This outlook changes in the estate or the “class of business and law [Recht],”[viii] the estate of the bourgeoisie, of the Bürger.[ix] It leaves behind the conceptual involvement with and practical inscription into nature. The latter now merely provides material for different types of formative activities. The bourgeois entire relation to the earth implies that “the natural… has died; it is considered only in its capacity for use and work”[x] – and that means that here nature is no longer divine invisible activity encompassing everything. God is no longer (natural), and, in this sense, the bourgeoisie assumes the full right to replace him. It produces and modifies what it finds as it sees fit and capable.

Nature and God have died, and the bourgeoisie thrives on both corpses. We leave the sphere of trust in the subterranean workings of the (big) Other and individualize and particularize our trust accordingly. The bourgeoisie does not have any trust issues. Because it has itself (to trust in). The death of God is the birth of the bourgeoisie, of a class which lives to trust in itself. It trusts in the right that it accredits to itself as the heir of God. The businessmen and the lawyers of the world-trust unite through this trust in themselves. But this attitude is also mediated through an other, but an other who is not really other: through the legal order that the bourgeoisie created and that accords it the right to trust only in itself. A bourgeois subject thereby knows himself “as proprietor – and not only because he possesses property, but, because it is his right to do so”: in “enjoy[ing]… himself, his worth and uprightness”[xi]; the businesswoman and lawyer enjoys what she created, her own work and oeuvre. For this creation, the bourgeoisie essentially and only relies on itself and on a legal order, which it considers to be the result of its own making. It is like a legal(ized) self-empowerment and self-constitution. Every businessman and businesswoman, in this sense, are almost self-made. Because business is almost self-made. Almost, because it still needs business material, i.e., nature’s leftovers, its dead body. It is the legal sphere that allows one to administer the distribution of this body that essentially empowers the bourgeoisie. Right is the name of the non-natural and abstract medium created by spirit as a condition of possibility for the ongoing existence of bourgeois business.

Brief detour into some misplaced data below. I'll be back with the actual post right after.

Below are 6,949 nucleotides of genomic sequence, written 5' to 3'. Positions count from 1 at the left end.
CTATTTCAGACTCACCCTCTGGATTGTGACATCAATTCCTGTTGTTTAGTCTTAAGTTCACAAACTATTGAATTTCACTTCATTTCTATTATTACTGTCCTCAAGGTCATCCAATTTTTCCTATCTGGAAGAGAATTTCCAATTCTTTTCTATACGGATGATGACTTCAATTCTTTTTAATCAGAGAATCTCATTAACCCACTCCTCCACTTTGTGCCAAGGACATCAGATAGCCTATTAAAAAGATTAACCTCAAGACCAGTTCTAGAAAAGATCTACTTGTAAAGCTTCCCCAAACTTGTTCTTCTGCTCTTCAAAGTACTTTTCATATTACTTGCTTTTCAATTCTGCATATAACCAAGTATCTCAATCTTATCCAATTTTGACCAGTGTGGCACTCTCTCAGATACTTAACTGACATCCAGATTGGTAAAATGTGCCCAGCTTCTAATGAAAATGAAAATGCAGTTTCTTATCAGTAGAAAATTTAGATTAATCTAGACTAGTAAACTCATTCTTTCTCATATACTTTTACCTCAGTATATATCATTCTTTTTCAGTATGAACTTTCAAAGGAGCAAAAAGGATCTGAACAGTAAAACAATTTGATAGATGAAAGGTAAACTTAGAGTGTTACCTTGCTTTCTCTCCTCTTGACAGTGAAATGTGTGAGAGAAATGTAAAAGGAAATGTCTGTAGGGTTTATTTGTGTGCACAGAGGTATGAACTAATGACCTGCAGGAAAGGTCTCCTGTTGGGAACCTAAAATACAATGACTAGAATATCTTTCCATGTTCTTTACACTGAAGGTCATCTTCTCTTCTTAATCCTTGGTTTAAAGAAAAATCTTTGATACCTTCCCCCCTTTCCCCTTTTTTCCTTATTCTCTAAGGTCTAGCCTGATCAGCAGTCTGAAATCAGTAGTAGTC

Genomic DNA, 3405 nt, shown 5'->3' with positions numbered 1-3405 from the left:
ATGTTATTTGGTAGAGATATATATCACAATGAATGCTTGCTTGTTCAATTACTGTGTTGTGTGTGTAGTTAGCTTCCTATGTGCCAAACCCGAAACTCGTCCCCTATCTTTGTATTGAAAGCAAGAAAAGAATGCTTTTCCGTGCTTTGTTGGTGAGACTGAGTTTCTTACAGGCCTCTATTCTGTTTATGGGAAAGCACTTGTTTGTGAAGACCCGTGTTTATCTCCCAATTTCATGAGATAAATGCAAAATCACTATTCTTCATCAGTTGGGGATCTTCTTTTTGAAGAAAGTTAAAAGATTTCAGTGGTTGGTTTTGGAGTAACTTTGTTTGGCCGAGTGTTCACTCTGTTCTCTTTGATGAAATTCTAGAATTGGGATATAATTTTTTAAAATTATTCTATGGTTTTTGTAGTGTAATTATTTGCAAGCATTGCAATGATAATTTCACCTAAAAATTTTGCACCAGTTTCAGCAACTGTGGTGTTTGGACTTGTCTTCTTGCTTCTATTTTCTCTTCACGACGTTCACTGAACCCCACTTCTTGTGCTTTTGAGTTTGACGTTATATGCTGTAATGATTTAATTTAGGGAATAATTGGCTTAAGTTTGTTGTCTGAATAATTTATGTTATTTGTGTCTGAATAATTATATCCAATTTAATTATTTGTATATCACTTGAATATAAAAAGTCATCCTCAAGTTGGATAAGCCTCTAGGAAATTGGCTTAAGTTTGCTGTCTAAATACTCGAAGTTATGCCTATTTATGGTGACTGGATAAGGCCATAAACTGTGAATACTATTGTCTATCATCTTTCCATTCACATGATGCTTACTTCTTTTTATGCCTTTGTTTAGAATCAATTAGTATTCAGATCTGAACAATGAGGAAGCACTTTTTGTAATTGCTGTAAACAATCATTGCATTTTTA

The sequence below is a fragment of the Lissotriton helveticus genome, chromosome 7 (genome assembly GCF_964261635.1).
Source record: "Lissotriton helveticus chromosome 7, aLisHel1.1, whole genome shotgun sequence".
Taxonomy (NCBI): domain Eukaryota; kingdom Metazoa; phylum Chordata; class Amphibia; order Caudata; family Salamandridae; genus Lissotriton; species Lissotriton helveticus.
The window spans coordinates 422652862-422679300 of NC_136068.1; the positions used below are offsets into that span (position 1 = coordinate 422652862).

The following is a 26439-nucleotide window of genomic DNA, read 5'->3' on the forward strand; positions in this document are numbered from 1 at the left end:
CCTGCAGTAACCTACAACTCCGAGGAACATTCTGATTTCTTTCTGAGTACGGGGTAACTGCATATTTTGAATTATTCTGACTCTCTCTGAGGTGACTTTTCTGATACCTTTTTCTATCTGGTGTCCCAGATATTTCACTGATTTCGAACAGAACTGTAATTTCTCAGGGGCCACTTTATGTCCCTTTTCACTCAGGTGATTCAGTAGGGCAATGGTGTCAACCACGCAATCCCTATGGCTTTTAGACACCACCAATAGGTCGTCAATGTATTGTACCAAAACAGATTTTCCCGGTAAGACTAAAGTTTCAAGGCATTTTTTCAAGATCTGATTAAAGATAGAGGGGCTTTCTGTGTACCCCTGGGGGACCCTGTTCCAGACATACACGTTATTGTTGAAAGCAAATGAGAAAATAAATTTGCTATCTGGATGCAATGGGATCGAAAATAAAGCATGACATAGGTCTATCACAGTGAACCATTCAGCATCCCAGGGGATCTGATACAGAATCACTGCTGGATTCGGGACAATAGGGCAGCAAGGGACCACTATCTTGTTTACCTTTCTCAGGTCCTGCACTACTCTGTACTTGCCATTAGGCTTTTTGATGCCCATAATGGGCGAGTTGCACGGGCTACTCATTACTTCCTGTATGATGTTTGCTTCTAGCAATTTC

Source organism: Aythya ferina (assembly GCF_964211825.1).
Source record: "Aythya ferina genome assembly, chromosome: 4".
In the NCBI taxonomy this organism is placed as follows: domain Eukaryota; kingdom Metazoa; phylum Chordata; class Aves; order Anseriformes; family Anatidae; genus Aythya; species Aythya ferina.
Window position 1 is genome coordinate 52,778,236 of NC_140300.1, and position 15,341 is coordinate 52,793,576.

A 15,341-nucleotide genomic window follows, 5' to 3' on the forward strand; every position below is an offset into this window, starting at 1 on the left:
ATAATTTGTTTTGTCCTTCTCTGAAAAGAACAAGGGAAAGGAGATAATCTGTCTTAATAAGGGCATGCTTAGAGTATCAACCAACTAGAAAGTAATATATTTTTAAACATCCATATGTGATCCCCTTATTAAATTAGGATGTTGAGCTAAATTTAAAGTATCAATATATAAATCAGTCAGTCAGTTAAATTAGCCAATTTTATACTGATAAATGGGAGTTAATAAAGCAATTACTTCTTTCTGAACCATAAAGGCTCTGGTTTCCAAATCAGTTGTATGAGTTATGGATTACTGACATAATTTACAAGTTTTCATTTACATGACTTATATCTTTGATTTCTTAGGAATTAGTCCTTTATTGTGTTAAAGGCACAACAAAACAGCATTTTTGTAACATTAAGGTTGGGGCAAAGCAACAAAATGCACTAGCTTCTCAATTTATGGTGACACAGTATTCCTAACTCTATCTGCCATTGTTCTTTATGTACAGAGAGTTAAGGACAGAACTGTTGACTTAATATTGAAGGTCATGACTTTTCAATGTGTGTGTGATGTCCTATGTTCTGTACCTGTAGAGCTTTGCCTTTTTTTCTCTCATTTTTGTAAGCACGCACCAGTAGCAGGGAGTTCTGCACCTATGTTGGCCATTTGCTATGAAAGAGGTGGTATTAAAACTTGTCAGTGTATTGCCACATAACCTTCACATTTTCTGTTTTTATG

Enjoyment in this estate centers on “his self-image [die Einbildung von sich selbst]”[xii], because the bourgeoisie relies on the right to only mind its own business that it, itself, created in its own image. Business enjoyment is narcissistically jubilatory, since the bourgeois businessman is his own (imaginary) making out of the pieces of nature’s fragmented body. To pun on Lacan, the bourgeoisie is the mirror estate. In minding one’s own business, in enjoying oneself as a busy-man or a busy-woman, one actualizes trust in the very concept of oneself (expressed in the form of right) which justifies this very practice of self-enjoyment. Trust is thus individualized. It is the trust of and individual in – almost – nothing but the individual. The individual and its right (to nature). This trust-worthy outlook of lawful bourgeois existence produces a new way of seeing the world, wherein “possessing and counting-for-something become synonymous [Gelten und Haben wird gleichbedeutend].”[xiii] To count for something, to be counted (in) and thus to be (in) at all, requires one to have something. .[xiv] A transformation has taken place. It is, therefore, not really the case that a particular individual, not even a particular estate counts for something. What ultimately only counts is “the reality of the having [Habe].”[xv]

Having determines being. This axiom is what manifests in another estate, “the mercantile class.”[xvi] The merchant works, if neither by relying on a living natural production nor on a cultural (trans)formations of dead natural material. The merchant’s labor “is pure exchange” and Hegel specifies that “exchange is movement, which is spiritual, the medium that is freed of uses and needs.”[xvii] There are the peasants, the businesspeople, and then there are the exchangers. They (ex-)change everything. They are purists because they do not exchange for any other reason than to exchange. They exchange to exchange more. Exchange is, thus, essential surplus-exchange. But exchanging for exchanging’s sake relies on organizing a separation between different poles of the exchange. Otherwise, there would be no exchange. Everything must be divided and separated from itself. Which is why we encounter here the division into the “particular, trade goods, and the abstract, money – a great invention.”